This observation was made in 4 inch high wheat and there was no chance any fawns were lying down anywhere we could not see them.
For a group this size I feel 8 fawns of the year would have been normal.
I have made many other observations like this recently.
Another interesting observation we made was while driving along a ranch road we came around a hill and there in front of us 200 yards away were two adult female Antelope grazing - in between them was a tiny fawn of this year.
One of the females darted off about 100 yards then stopped and turned around to look back at us as we approached the other adult and the fawn. At 120 yards distance the adult snapped her head at the fawn and the fawn dropped in the 12" high alfalfa instantly and was gone from sight as we passed within 60 yards of its hiding place. That adult Antelope then walked slowly away from the road and looked over her shoulder at us as we drove by.
That same day back closer to town in a non-Hunting ranch we watched a large herd of Antelope (60 or so) feeding in an irrigated and cultivated field.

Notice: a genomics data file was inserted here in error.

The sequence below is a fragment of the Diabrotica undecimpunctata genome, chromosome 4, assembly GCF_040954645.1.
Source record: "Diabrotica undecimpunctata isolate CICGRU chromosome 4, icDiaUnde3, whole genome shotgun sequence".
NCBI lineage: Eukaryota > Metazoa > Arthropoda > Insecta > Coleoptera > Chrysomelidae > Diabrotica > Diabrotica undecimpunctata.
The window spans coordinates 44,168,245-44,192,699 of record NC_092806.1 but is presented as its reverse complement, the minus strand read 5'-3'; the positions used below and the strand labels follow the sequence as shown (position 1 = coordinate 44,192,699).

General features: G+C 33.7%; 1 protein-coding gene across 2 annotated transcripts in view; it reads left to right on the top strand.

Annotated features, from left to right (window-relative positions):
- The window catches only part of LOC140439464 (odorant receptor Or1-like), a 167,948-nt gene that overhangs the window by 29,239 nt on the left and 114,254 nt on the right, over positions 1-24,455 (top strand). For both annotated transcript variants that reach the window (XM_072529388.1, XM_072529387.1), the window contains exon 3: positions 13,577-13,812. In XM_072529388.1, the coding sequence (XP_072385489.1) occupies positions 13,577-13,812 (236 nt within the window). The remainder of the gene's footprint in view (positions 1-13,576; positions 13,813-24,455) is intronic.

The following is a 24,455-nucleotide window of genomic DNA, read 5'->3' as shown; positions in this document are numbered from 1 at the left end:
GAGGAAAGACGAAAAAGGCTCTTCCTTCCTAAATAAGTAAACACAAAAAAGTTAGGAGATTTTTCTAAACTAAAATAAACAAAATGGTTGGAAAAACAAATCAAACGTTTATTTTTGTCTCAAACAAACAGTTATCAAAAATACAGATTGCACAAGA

The crop was maybe 10 inches high.
All of a sudden 7 tiny fawns burst into an all out run from the center of the herd and headed off in single file! The leader must have been full of vim and vigor as it ran in one direction for 50 yards or so then made a hard turn to go 180 degrees in the other direction. This direction changing and running lasted for at least a full minute when all of a sudden the group of 7 all made emergency stops and stood around looking into each others faces!
It was like they were trying to decide who would be the next one to lead the pack in a run?
The tiny Antelope looked funny running in the 10" deep foilage as you could not see their legs much at all!
They looked like white sausages cruising along on top of the green grass.
I live just a few miles from this large herd and I am going to go back there soon and count the fawns in that large herd. Just for curiousities sake.
Its bothering me that there may have been a fawn loss this year do to the bizarre weather we have been experiencing here abouts!
Even if there was a fawn loss here this year the Antelope numbers here in SW Montana are at record numbers.
SW Montana is not the best Antelope range in Montana by far!
The valleys here are all 5,200' to 6,000' in elevation and the winters decide how many or how few Antelope live from year to year!
We have had mild winters for 11 years in a row now and the Antelope like I mentioned are at record numbers. Still its only a 30% chance for resident Hunters to draw a tag here in SW Montana.
While over in eastern Montana where I traditionally Hunt Antelope its a 95%+ chance of drawing an Antelope tag for a resident.
Long live the Antelope!
Hold into the wind